The group during the performance of The Brave Little Neuron at New Scientist Live 2023 (CW from top left: The Amazing Astrocyte (Emily Read), The Big Bad Microglia (Sally Horton), Peter The Brave Neuron (Filipe Ferriera), The Old Wise Neuron (Marco Massimo), Peter and his best friend Polly the Pyramidal Neuron (Preslava Todorova), The Perfect Partner (Alice Thomson) and Narrator (Phoebe Reynolds). Photo Credits: Ana Margarida Lourenco

What have been the best experiences?

We especially love the audience participation and the opportunity to talk to the public and answer questions. It is so rewarding to see how our work is genuinely appreciated by adults and children. People tell us they walk away from our sessions having learned something new or come away with a deeper understanding of neuroscience. We also find that understanding public interest and questions helped us understand what the public perceives as important research questions, inspiring us to see our work in new and different ways.


The Brave Little Neuron team at Green Man Festival 2023, running an interactive workshop with games centred around their Neuroscience research. (CW from top Left: Jucha Willers Moore, Emily Winson-Bushby, Filipe Ferreira, Alice Thomson). Photo Credits: Dan Gowland.

What has been the biggest challenge?

One of the biggest challenges is translating what we do into creating something that is engaging and relevant to the whole audience. We want everyone to feel like our neuroscience research is relevant or interesting to them in some way, no matter their previous background or scientific knowledge. It is also challenging to balance our busy PhD research with coordinating schedules to rehearse and plan the public engagement work we do. We wish we could do more than we’re doing right now.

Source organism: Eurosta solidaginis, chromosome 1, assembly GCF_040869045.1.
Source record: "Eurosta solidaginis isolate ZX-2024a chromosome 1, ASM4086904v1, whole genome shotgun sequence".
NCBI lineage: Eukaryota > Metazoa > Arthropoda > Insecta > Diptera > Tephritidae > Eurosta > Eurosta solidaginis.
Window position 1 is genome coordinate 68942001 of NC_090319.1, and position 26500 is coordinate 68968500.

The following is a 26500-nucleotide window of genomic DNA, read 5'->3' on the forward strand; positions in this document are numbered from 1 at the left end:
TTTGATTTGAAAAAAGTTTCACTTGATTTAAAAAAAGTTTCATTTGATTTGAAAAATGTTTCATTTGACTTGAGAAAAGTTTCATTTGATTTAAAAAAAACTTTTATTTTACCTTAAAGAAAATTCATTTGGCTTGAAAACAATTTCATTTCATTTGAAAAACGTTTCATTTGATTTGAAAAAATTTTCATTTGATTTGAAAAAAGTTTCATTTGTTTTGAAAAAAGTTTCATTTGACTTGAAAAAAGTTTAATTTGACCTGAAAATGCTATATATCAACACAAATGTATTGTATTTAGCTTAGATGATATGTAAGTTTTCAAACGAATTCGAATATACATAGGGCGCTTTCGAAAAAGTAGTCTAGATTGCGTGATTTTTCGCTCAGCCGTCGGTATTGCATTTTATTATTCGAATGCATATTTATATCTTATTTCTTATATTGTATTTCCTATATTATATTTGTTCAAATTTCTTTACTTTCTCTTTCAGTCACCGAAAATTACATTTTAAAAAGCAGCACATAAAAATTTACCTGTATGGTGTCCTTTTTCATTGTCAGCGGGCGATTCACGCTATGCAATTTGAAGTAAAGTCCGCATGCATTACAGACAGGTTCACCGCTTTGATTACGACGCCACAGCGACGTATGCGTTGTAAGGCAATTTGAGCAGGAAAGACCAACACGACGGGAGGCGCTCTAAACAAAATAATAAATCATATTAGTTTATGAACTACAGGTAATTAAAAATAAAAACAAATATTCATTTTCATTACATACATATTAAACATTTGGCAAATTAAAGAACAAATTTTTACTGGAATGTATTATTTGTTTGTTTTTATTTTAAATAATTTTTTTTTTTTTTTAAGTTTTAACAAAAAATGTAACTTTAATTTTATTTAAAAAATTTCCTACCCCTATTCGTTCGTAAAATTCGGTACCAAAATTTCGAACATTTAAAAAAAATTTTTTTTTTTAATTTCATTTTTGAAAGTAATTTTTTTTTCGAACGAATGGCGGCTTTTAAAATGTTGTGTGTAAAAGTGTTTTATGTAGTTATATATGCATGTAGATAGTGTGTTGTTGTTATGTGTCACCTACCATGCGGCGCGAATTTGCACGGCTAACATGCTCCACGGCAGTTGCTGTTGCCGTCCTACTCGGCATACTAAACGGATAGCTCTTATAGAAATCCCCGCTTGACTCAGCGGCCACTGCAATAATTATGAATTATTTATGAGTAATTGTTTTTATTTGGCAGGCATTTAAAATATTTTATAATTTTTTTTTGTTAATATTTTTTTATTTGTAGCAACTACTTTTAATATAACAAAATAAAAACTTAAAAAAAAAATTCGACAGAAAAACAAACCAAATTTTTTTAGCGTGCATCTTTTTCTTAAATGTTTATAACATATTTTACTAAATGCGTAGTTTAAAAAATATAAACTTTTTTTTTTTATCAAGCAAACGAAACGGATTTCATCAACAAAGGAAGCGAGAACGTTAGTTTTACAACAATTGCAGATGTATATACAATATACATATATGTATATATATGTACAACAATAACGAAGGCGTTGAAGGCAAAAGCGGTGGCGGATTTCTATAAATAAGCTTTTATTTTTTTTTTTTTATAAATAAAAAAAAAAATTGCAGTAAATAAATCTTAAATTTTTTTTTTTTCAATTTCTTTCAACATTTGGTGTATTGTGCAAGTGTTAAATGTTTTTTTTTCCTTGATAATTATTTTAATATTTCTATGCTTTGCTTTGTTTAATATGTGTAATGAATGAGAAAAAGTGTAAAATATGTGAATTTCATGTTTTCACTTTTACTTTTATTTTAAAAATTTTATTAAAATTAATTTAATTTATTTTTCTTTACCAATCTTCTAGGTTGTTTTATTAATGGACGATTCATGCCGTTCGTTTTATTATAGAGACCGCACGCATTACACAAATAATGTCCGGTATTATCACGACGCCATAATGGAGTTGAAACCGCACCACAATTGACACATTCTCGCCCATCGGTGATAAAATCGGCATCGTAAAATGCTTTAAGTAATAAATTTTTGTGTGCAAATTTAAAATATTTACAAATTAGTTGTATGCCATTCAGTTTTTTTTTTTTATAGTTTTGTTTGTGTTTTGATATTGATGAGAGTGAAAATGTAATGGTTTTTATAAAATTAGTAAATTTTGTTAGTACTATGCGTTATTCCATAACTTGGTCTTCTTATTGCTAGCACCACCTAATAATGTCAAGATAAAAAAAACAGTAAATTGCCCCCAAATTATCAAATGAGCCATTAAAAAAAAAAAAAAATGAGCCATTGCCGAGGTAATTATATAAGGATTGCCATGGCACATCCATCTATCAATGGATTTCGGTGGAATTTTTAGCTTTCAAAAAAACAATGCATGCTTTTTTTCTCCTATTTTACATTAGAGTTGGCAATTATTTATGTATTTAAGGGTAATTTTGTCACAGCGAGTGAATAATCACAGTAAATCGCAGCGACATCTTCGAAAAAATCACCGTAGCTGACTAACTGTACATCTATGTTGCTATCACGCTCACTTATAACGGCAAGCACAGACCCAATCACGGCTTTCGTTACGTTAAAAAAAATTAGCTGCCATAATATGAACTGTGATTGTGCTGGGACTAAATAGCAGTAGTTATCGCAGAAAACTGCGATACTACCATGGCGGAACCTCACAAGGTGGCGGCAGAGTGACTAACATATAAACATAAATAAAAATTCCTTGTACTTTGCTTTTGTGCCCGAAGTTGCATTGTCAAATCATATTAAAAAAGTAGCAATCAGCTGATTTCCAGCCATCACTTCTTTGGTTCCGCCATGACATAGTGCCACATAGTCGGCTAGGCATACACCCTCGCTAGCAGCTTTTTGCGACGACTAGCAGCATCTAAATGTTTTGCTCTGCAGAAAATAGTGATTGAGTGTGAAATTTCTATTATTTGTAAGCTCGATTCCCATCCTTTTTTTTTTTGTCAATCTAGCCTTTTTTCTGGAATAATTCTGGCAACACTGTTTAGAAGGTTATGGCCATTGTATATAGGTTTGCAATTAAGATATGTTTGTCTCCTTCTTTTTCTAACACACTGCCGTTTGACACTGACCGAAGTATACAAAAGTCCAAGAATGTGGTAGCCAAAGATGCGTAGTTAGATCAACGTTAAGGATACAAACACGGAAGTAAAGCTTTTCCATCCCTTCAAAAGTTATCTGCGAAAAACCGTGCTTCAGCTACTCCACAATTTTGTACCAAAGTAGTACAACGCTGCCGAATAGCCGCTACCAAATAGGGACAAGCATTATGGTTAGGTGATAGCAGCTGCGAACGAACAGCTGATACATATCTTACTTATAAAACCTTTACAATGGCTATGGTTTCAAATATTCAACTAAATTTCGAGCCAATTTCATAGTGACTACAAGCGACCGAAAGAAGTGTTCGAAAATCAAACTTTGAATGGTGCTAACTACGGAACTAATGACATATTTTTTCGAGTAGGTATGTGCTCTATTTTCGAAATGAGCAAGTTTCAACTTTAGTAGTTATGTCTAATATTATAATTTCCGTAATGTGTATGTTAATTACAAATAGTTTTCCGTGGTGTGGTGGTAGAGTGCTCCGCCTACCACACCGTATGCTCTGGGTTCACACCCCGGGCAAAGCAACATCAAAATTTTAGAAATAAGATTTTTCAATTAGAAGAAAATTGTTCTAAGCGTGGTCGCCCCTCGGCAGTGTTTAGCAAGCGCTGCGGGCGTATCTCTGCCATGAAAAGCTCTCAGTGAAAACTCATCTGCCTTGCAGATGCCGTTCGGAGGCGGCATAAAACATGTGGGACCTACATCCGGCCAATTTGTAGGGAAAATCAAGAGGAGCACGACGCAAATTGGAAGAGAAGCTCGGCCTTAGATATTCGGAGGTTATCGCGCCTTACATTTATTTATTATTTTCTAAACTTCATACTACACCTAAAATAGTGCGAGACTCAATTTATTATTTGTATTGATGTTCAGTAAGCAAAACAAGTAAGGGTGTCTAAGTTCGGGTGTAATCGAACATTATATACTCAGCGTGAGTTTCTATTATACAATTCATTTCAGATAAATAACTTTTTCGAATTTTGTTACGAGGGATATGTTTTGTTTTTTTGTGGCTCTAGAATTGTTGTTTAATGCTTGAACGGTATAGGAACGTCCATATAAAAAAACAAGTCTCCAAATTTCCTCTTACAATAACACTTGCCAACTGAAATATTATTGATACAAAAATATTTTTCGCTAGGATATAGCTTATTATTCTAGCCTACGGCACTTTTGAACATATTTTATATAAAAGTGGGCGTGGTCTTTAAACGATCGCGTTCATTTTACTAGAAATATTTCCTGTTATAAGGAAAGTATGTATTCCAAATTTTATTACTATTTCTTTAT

Why do you think public engagement is important to do as PhD students?

Public engagement is a great opportunity to connect with audiences, break stereotypes of what a scientist is, and develop our own skills. We have built an enthusiastic and growing community of PhD students and ECRs who are passionate about public engagement and keen to try new experiences.

We believe it is a strong skill to be able to explain our scientific research to a general audience successfully, and this opportunity has developed our own public speaking and communication skills dramatically, as well as increased our confidence. Importantly, we have built a network where members support and nurture each other through the winding road of a PhD!


Performers in the group answering questions from the general public after the performance at Gone Wild Festival 2023. (L-R: Ana Dorrego-Rivas, Olivia Simmonds, Noor Al-Hajri, Marco Massimo, Sara Ratti). Photo Credits: Jade Lau

What happens when a member completes their PhD? Can others join?

Just because people finish their PhD, it doesn’t mean that it is the end! We are always looking for new recruits for our team, or to have a go taking the script and performing it themselves. We think it is really important for researchers to engage with the wider community, so we are keen to support new PhD students and introduce them to the exciting experiences we have had!

For more information check out the previous KERN blog here and our Tik Tok.